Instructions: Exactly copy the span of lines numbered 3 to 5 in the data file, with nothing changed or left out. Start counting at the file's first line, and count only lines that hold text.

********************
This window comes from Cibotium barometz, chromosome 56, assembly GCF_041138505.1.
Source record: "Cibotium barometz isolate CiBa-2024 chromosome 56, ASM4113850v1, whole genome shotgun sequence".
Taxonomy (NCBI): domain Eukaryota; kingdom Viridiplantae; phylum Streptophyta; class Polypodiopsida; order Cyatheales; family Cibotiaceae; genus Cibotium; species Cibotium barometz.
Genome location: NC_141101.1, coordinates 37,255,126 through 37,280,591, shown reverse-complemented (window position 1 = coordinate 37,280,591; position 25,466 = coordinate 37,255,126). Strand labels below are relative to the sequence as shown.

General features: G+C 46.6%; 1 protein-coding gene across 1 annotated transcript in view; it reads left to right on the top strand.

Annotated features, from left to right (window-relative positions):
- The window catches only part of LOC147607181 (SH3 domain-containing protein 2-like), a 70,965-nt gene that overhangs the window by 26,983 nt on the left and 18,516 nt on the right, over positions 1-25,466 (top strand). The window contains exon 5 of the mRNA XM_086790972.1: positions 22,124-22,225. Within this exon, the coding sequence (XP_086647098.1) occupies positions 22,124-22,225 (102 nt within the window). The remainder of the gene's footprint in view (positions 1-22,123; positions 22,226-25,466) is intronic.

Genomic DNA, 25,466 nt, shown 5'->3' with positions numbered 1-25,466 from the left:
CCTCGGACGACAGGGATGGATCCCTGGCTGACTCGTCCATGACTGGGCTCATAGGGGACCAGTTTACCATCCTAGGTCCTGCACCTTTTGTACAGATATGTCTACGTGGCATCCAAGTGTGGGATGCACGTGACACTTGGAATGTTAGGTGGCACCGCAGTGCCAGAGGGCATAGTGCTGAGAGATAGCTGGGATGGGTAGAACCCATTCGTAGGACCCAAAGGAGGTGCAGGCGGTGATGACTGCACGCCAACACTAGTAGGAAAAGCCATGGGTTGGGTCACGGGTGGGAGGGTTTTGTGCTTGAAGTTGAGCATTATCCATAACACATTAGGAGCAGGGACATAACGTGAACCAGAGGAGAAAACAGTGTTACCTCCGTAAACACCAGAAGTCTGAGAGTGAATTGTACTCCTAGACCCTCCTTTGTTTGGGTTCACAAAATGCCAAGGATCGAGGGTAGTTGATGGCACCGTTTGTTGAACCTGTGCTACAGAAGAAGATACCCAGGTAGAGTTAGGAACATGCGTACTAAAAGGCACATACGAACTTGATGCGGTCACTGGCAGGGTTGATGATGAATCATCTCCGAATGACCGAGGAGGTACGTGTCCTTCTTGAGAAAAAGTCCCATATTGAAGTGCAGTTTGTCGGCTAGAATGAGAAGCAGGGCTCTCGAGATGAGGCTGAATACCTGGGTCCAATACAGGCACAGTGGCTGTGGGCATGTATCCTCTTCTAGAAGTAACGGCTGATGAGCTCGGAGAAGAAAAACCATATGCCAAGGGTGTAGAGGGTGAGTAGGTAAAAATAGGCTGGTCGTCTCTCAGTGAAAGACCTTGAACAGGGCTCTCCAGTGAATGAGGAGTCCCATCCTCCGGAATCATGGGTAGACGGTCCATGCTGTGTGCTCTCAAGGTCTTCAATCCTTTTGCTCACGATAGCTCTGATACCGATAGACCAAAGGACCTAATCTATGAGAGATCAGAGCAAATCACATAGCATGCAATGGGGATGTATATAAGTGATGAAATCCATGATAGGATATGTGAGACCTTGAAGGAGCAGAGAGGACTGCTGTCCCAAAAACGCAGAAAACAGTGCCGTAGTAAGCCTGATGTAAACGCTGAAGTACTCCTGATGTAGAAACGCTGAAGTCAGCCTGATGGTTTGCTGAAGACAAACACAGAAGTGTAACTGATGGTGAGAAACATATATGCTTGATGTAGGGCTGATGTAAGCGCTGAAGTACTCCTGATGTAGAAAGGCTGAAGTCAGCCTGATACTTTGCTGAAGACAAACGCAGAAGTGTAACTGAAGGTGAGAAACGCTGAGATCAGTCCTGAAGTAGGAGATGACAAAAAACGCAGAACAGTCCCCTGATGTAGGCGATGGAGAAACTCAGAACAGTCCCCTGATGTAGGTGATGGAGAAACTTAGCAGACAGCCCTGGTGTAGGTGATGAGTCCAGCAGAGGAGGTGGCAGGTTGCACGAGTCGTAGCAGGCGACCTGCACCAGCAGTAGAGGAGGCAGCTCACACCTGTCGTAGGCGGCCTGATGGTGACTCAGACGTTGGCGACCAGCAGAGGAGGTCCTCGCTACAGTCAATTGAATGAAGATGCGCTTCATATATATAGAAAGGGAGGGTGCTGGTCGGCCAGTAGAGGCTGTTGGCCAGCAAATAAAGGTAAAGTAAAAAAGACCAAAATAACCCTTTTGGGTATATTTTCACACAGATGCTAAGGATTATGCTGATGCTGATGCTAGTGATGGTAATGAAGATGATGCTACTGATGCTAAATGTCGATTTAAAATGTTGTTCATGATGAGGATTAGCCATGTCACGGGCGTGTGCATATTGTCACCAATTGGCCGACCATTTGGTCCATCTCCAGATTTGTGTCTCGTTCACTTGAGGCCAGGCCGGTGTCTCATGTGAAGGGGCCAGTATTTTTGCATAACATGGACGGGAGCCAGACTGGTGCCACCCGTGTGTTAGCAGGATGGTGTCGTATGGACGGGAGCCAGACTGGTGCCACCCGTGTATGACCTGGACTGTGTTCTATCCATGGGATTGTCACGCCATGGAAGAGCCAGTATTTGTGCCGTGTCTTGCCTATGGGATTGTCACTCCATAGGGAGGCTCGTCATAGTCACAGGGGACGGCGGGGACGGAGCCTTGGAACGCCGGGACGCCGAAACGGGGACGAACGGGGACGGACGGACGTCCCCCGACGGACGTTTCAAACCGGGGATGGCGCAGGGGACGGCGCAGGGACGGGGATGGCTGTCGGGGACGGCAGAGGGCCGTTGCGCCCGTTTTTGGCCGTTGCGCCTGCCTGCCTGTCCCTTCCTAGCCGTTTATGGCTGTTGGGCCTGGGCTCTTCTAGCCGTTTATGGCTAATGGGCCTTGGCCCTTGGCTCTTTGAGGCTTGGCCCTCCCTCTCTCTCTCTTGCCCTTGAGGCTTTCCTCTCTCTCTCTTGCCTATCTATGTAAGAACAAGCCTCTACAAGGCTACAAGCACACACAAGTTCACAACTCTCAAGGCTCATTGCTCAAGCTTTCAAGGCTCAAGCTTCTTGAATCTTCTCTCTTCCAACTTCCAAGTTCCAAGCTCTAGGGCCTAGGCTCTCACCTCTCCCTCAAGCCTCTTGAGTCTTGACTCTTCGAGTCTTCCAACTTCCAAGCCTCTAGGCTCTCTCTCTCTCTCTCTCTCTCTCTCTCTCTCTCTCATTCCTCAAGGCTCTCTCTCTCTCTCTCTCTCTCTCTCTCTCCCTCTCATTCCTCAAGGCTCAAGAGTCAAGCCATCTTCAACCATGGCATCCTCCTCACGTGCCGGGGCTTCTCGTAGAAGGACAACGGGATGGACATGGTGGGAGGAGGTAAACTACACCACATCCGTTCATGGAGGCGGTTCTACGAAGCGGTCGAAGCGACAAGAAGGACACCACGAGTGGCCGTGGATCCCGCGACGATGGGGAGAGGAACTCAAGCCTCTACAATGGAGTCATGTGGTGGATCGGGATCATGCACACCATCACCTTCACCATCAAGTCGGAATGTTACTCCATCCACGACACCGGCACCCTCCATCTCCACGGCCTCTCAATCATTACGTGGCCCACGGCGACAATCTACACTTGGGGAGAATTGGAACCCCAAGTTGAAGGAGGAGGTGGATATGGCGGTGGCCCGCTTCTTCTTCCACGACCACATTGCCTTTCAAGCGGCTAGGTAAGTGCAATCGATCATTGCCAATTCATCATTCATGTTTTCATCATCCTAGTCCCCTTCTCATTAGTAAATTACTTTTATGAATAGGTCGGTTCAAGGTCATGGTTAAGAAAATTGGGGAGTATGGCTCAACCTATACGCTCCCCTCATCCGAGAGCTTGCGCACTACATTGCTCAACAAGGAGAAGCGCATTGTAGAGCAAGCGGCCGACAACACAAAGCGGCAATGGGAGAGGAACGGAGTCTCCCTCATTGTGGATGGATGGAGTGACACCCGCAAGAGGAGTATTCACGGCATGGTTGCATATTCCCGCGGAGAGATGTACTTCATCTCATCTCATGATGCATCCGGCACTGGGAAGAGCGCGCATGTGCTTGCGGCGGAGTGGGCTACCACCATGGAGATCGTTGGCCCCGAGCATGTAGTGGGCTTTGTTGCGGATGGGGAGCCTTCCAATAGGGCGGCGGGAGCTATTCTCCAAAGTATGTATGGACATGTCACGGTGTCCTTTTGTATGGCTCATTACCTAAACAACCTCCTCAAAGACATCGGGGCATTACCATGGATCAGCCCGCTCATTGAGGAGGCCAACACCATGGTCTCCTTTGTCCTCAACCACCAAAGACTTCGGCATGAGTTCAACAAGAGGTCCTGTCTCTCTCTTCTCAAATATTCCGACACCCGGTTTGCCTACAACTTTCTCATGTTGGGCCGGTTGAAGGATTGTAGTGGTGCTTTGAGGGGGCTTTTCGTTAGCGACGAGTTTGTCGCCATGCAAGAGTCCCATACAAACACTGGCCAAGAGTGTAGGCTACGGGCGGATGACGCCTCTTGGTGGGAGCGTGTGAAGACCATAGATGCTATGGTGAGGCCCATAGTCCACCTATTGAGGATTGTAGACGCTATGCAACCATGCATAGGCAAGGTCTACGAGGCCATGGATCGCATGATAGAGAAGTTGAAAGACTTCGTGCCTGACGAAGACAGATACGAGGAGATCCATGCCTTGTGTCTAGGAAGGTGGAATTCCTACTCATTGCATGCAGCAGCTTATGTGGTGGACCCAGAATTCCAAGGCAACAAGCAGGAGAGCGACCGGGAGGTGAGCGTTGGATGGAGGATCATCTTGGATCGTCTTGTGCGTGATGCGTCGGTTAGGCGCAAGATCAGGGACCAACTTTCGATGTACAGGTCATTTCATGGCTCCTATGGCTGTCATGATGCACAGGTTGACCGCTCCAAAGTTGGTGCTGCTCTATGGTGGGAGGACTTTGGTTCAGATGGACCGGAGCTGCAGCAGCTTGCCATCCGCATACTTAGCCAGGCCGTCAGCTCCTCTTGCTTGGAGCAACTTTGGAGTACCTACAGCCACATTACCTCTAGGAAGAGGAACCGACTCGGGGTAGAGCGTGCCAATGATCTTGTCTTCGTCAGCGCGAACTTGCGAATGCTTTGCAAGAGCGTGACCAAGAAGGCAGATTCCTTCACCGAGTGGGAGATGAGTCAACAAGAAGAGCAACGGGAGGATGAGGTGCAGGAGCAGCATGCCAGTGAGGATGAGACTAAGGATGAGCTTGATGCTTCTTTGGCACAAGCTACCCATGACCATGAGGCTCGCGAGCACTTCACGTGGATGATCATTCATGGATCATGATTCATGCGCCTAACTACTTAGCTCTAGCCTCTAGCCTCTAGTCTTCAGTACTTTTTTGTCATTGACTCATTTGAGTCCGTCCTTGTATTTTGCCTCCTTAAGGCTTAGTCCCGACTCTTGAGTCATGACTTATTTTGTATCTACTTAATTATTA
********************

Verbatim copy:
Taxonomy (NCBI): domain Eukaryota; kingdom Viridiplantae; phylum Streptophyta; class Polypodiopsida; order Cyatheales; family Cibotiaceae; genus Cibotium; species Cibotium barometz.
Genome location: NC_141101.1, coordinates 37,255,126 through 37,280,591, shown reverse-complemented (window position 1 = coordinate 37,280,591; position 25,466 = coordinate 37,255,126). Strand labels below are relative to the sequence as shown.

General features: G+C 46.6%; 1 protein-coding gene across 1 annotated transcript in view; it reads left to right on the top strand.